One of the standard arguments for physical books and physical bookstores involves "book discovery" and supporting new authors and so forth. In the past, when genre readers were limited to mass market paperbacks shelved separately and refreshed erratically towards the middle of the store, genre readers were accustomed to being ill-treated by employees of the bookstore. Our tastes were mocked openly and we were frequently told things that we knew to be completely untrue and generally not helped. There was a brief period in the 1990s and thereafter when publishers "suddenly" discovered that genre authors could move hardcover product, so we could then find some of our choices in the front of the store -- but book store employees were still overwhelmingly focused on serving readers of "literary fiction", which they all insisted was NOT genre fiction. Also, somehow better, despite its frequent, conspicuous lack of an identifiable, enjoyable, much less driving plot.
Hey, I'm just here for the story.
Not all bookstores were like this. University Books in Seattle long had a fantastic genre buyer for science fiction/fantasy/horror/etc. (but they screwed romance readers like every other new bookstore) and organized genre author events -- sometimes off site at the university if the author was expected to draw a really big crowd like Neal Stephenson or Terry Pratchett. And that's why Seattle didn't have a specialty bookstore for sf. In other towns, the same niche is occupied by a specialty independent, and romance readers, well, they broke out into hardcover at around the same time as sf and sold even more handily -- but get even less respect by bookstore employees.
I know. I read both genres. I've seen what happens to me when I'm shopping for one, or the other, or shopping the "front" tables for "respectable" non-fiction, which gets a small section of the space mostly dominated by the kinds of fiction my mother-in-law reads (also my book group).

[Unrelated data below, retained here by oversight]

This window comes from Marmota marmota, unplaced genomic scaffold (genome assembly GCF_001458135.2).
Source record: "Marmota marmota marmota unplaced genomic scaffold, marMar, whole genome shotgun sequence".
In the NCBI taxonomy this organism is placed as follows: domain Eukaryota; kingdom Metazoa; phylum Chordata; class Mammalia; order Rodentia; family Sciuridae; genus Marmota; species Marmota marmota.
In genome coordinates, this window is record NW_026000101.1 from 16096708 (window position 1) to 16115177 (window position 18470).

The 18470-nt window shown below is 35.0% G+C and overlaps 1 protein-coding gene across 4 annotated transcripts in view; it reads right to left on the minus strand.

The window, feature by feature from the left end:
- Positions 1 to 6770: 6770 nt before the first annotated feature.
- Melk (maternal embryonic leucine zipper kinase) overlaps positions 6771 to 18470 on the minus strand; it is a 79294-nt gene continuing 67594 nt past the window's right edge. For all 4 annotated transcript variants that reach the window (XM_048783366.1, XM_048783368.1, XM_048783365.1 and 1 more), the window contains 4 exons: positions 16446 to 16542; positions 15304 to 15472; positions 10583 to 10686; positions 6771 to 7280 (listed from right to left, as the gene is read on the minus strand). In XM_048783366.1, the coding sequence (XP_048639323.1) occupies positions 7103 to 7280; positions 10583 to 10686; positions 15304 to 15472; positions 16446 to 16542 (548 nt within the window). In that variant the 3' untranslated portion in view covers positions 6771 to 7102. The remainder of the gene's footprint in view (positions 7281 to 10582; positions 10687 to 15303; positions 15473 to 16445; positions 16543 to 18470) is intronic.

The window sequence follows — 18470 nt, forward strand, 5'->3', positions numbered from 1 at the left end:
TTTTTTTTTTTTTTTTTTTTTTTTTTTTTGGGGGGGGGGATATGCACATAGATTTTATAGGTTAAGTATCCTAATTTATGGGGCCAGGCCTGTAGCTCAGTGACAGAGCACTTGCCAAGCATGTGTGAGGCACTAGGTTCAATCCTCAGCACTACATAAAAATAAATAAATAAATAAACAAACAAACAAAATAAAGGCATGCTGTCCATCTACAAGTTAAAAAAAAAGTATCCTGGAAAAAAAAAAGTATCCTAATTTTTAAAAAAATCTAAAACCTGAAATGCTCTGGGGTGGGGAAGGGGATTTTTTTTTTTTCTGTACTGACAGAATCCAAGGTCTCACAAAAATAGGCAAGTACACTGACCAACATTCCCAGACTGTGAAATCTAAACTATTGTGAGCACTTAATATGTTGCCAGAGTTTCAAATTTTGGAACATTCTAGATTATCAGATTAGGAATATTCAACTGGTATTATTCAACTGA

Philip Jones, in this piece, notes that literary fiction has stayed print dominated longer than other fiction. Heretofore, that's been a good thing -- but not any more, now that the volume of sales has shifted from hardcover to ebook. He describes how difficult it is to identify literary fiction in an online bookstore, now that it doesn't have that coveted table space at the front of the shop. Mr. Jones has a pretty strong opinion about the relative value of genre fiction vs. literary fiction (hint: he doesn't prefer genre fiction). And he's not all that positive on readers who prefer to read ebooks ("If one assumes that even digital readers want to read the more serious stuff, then there is an opportunity here to bring up the better books." -- that "even" has a strong whiff of contempt to it, now, doesn't it?).
I'm wobbling on this one. On the one hand, oh, woe, literary fiction readers: the club you didn't want anything to do with turns out to not really give a shit about you, either. On the other hand, seriously, literary doesn't move product, so if you want this handled better in the competitive world of ebookselling, you're probably going to have to pony up if you want better treatment.
If I hadn't found the article so fascinating for its novelty (WOW! Literary fiction _wants_ to be sold online! I wondered when that would happen.), I would have dismissed it with a go-fuck-yourself. I may post about the next few instances of this phenomena -- but then I'll ignore it like I ignored book-huffing for months until it became so rare as to, once again, be notable.